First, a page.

Thursday, March 30, 2006

Thank You For All Of Your Support

I arrived home in late October to a hero’s welcome - not one I expected, nor felt I deserved, but nonetheless I appreciated all of the gratitude I received from friends and family when I got off the plane in Raleigh, NC. I was shocked to see that my baby, who was 10 weeks old when I left, was actually walking and came right to me as if I’d never been anywhere. Once again his, “matter of fact” attitude really put things in perspective. My wife and older boys looked great and we all embraced each other with a true sense that this stage of our lives was finally complete.

I gradually settled in back home, trying my best not to completely disrupt the system my wife had set up in my absence. I visited my former employer and we talked about my return to work. I was reacquainted with my neighbors, Rotary, and church, who all expressed in a variety of ways their appreciation for my service. I feel as though my life has been changed and I will forever see things in a different light.

Several months have passed now, and I was encouraged to write this final update to the journal. I find it humorous that at first I wanted nothing to do with the BLOG and now I am extremely proud to be a part of it (Thanks Patrick) I’ve said my “thanks” to all of the people that supported me and my family over the past year, and I’ve spoken publicly several times about the positive experiences I had while deployed to Iraq. My experiences in Iraq, with the soldiers I served with, the places I traveled, the situations I encountered and the fact that we accomplished our part of the mission and brought home everyone we took with us leaves me with a feeling of satisfaction that is euphoric. As the media and some politicians continue to downgrade the progress we’ve made in Iraq, I can testify that my exposure to the country and the progress that I witnessed was worthy of the sacrifices I made for the cause of freedom for the Iraqi people. I believe that years from now we will look back at “Operation Iraqi Freedom” as on of the greatest military successes of all time.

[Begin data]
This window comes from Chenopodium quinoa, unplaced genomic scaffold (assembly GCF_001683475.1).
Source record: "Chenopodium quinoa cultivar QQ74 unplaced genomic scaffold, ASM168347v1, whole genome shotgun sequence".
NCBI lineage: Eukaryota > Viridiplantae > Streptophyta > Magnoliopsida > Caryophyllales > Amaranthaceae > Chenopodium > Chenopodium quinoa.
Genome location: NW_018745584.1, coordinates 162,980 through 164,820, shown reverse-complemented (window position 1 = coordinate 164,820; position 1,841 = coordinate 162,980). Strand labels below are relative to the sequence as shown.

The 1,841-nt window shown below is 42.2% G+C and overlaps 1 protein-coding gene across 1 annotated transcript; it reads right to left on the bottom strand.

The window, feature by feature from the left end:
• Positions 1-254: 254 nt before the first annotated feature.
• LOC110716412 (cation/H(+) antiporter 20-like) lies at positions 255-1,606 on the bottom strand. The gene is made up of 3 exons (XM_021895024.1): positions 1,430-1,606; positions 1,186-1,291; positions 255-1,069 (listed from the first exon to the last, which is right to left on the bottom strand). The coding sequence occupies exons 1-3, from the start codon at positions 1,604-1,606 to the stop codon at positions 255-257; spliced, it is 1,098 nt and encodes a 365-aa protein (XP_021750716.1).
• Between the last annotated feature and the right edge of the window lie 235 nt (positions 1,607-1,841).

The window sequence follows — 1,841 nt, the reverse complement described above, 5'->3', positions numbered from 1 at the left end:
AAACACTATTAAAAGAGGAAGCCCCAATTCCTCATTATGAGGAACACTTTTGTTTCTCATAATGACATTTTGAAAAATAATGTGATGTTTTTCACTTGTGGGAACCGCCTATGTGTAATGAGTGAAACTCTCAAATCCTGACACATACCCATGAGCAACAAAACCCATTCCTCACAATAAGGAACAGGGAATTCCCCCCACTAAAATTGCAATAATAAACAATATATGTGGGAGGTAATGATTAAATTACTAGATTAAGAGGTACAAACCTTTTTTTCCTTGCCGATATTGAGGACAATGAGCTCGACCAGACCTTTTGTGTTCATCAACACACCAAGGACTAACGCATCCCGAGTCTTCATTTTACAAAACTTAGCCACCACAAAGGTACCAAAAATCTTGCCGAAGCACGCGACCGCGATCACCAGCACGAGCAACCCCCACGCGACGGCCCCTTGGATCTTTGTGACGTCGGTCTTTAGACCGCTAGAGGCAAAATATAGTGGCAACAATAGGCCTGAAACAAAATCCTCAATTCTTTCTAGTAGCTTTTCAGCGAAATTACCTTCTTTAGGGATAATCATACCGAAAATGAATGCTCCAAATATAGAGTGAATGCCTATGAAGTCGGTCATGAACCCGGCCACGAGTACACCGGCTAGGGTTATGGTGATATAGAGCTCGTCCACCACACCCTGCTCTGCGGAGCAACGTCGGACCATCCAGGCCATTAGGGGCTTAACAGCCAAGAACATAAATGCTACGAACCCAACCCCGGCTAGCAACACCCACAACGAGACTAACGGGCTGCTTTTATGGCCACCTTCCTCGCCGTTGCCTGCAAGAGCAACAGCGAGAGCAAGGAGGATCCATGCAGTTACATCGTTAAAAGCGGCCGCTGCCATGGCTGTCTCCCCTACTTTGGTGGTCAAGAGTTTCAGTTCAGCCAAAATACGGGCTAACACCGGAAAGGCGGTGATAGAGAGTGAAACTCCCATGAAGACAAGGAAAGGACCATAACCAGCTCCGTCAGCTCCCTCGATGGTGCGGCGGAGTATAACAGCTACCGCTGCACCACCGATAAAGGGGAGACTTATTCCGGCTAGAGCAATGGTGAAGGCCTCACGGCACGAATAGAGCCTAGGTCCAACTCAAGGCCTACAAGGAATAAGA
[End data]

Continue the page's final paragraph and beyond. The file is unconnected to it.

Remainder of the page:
As with most veterans, you can’t predict how your experiences will affect your life once you return home. For me, my family and I were able to settle back into a normal regiment of family activities and it wasn’t long before the kids forgot all about Daddy’s recent absence. I was compelled to push myself professionally and decided not to go back to my old job. I’ve taken a new leadership position that requires my family and I to move out of state, to sunny Florida. I’m here now and preparing a place for my family to live and start our new adventure. I have less than four years remaining on my 20 year goal in the military, and I will remain ready to serve and deploy again when called.

I’ve always been a pretty excitable person but I find myself more stimulated by just living life than ever before. I believe, more than ever, that you shouldn’t spend one second of one day cross with a neighbor or at odds with any person or situation that doesn’t directly affect your life or livelihood. That’s not to say don’t be passionate about what you do or believe in, just take a step back and look at the big picture from time to time; keep things in perspective. I’m confident that the opportunities we have in this country are unmatched anywhere else in the world, and more people should be thankful every day for the blessing it is to be an American and the privilege it is to live in this country. Remember that the freedom we enjoy with every breath of every day came from the lives of those who fought before us and that there are more struggling civilizations out there begging for a glimpse of the freedom that most of us take for granted everyday. We are a God fearing, giving, nation and it is our duty to help those in need.

God Bless you all for the thoughts and prayers you send to our Government and Military Leaders. Please believe that every prayer counts and is appreciated.

Take Care, and God Bless.